Smart cyclists ride on the right

As humans, we are predominantly right handed. In North America we drive on the right side, tend to walk on the right side and I suspect that this right side bias carries over into many other areas that we are not even aware of. I learned as a young police officer that if I was attempting to catch a driver that I had lost sight of I would be more successful if I turned right instead of left at the next intersection. A smart cyclist will take advantage of this situation by always riding on the right-hand side.

A very high percentage of cycle crashes involve turning and crossing in traffic at intersections. These are often busy places where drivers are trying to track many moving objects at once and determine a safe path for their intended direction of travel. Cyclists tend to be a smaller target that other vehicles in traffic and tend to be ignored. If you are riding on the wrong side drivers are not looking for you there and this compounds the risk further. Wrong way riders can have up to four times the collision risk than those who ride properly on the right.

Riding on the sidewalk is also not safer than riding on the roadway. Drivers are watching for pedestrians on sidewalks, not fast moving bicycles. You can increase your risk by two to nine times if you ride on the sidewalk. There is also a significant risk of colliding with pedestrians.

Ride in a straight line and choose your lane position wisely.  If you are travelling at the speed of surrounding traffic ride in the lane itself. If you are slower, ride on the right side but do not hug the curb. Drivers will try to take advantage of the room to squeeze by if you don't take control of the situation by riding in the lane where there is no paved shoulder.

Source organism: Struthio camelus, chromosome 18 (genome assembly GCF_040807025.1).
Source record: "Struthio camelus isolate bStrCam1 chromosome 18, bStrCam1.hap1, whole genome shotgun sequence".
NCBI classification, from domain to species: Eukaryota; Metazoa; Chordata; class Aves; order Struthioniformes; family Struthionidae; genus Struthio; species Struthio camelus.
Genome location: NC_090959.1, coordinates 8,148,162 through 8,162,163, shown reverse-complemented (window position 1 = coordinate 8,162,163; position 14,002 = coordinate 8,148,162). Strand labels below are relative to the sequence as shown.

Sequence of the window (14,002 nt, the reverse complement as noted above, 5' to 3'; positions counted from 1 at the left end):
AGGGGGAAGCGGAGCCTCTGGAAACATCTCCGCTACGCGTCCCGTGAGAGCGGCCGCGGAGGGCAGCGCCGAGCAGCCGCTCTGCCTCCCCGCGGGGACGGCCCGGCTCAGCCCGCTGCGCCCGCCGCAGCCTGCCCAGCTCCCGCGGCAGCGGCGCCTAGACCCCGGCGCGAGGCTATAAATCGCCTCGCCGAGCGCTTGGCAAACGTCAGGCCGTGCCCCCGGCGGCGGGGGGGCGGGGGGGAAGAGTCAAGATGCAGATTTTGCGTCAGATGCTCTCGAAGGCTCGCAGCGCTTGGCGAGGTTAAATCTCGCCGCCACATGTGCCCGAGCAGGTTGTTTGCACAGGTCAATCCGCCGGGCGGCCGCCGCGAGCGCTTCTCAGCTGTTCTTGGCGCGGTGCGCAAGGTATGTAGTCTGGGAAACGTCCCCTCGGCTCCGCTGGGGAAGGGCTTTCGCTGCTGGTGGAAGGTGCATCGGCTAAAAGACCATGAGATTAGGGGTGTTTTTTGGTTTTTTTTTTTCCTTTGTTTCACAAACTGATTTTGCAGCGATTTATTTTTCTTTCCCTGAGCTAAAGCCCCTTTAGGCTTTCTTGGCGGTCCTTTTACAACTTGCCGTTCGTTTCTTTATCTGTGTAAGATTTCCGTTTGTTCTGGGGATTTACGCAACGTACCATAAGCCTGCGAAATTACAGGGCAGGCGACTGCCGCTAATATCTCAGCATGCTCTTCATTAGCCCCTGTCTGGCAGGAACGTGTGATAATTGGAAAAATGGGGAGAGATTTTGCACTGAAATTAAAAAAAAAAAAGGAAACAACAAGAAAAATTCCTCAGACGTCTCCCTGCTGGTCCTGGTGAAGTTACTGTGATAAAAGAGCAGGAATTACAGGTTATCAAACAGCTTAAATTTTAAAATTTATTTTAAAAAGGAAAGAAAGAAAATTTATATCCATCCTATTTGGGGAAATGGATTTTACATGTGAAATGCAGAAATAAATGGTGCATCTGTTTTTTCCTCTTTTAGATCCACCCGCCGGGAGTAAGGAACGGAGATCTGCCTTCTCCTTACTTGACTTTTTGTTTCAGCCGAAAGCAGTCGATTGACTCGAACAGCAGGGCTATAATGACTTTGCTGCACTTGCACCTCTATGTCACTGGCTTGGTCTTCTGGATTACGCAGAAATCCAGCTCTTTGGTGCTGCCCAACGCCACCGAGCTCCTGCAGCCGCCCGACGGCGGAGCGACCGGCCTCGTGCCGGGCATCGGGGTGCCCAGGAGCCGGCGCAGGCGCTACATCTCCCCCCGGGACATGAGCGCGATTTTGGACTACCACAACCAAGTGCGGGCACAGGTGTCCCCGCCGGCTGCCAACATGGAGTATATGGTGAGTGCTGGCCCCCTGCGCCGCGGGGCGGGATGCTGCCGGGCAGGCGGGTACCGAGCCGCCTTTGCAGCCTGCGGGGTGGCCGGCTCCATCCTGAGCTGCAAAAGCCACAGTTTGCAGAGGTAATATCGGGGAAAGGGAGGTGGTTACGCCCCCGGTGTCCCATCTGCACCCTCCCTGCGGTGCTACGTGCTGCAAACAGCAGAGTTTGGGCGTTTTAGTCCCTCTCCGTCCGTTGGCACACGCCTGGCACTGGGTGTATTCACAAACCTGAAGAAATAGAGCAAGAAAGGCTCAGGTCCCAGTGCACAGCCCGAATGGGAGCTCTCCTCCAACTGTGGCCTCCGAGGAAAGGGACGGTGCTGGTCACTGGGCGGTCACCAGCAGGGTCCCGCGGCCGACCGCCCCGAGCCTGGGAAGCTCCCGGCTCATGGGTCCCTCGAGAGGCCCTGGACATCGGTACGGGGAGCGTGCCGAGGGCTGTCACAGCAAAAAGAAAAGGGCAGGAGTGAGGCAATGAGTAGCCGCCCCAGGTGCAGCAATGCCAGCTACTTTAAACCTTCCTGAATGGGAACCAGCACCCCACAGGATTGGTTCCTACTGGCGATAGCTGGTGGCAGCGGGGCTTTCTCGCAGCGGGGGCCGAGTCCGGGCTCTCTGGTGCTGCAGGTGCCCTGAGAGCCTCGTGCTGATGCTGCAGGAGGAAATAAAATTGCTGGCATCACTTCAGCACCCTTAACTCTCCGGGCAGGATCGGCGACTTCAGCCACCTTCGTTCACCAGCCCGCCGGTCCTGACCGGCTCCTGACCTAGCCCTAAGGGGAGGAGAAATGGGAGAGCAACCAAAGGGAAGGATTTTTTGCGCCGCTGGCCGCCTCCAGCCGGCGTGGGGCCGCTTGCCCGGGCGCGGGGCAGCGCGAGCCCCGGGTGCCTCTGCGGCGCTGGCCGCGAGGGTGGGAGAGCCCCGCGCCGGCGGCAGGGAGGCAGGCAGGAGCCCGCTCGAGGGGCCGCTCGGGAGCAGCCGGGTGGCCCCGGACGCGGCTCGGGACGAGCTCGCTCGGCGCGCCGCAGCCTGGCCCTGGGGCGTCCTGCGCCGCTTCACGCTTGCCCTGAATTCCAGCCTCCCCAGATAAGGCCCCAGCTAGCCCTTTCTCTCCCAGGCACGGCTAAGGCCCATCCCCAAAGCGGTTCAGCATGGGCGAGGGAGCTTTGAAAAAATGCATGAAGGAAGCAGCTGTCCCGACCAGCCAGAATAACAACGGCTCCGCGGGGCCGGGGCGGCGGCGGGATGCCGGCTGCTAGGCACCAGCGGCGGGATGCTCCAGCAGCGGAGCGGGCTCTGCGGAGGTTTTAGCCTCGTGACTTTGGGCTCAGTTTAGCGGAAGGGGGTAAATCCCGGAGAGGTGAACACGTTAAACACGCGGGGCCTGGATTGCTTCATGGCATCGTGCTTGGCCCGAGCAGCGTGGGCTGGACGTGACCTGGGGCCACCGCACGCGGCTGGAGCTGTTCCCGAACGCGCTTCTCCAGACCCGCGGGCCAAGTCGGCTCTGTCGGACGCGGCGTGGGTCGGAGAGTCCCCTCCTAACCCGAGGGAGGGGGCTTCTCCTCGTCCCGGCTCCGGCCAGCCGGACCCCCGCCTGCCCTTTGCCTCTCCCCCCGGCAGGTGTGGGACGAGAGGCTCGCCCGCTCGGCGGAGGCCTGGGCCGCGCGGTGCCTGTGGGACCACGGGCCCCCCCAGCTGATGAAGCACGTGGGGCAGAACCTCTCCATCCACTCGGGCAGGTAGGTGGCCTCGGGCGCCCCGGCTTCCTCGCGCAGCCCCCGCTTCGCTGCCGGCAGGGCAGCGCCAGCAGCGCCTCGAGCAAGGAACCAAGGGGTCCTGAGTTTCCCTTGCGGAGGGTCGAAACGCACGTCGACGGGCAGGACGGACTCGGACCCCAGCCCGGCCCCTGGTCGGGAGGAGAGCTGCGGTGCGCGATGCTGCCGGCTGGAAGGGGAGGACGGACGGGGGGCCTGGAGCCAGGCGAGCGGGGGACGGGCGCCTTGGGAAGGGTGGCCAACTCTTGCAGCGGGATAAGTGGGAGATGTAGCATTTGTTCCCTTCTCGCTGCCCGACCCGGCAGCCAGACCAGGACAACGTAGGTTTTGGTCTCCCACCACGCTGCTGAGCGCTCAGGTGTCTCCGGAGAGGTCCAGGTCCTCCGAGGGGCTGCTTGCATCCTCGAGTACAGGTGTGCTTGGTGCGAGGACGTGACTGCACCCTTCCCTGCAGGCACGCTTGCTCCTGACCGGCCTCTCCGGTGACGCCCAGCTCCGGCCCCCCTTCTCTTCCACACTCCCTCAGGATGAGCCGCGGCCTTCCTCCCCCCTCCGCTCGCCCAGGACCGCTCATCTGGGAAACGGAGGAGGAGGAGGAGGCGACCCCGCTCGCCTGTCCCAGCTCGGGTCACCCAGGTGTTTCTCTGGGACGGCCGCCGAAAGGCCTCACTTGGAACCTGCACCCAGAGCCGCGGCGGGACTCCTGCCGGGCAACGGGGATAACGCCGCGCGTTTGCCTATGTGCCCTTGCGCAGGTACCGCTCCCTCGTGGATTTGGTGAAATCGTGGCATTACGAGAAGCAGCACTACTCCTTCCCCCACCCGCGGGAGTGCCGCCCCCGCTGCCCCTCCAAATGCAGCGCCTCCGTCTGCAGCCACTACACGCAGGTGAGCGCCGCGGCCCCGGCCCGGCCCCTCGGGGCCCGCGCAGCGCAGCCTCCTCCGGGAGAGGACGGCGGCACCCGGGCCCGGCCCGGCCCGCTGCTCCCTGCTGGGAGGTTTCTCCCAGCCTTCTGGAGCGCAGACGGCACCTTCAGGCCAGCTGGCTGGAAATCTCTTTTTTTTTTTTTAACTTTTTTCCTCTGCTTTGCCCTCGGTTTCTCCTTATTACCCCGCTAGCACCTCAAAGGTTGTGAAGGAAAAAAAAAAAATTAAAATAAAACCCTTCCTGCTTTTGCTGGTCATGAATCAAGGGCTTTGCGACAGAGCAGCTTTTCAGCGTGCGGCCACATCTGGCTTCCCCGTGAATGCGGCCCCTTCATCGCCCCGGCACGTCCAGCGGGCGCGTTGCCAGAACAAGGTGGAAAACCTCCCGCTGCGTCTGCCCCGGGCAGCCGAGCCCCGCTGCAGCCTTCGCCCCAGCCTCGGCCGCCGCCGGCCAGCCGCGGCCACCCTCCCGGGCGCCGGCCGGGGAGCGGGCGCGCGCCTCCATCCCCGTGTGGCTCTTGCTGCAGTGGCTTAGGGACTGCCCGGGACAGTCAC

Finally, be courteous. Like slow drivers, give others the chance to pass.

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About the Author

Tim Schewe is a retired constable with many years of traffic law enforcement experience. He has been writing his column for most of the 20 years of his service in the RCMP.

The column was 'The Beat Goes On' in Fort St. John, 'Traffic Tips' in the South Okanagan and now 'Behind the Wheel' on Vancouver Island and here on Castanet.net.

Schewe retired from the force in January of 2006, but the column has become a habit, and continues.

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The views expressed are strictly those of the author and not necessarily those of Castanet. Castanet does not warrant the contents.

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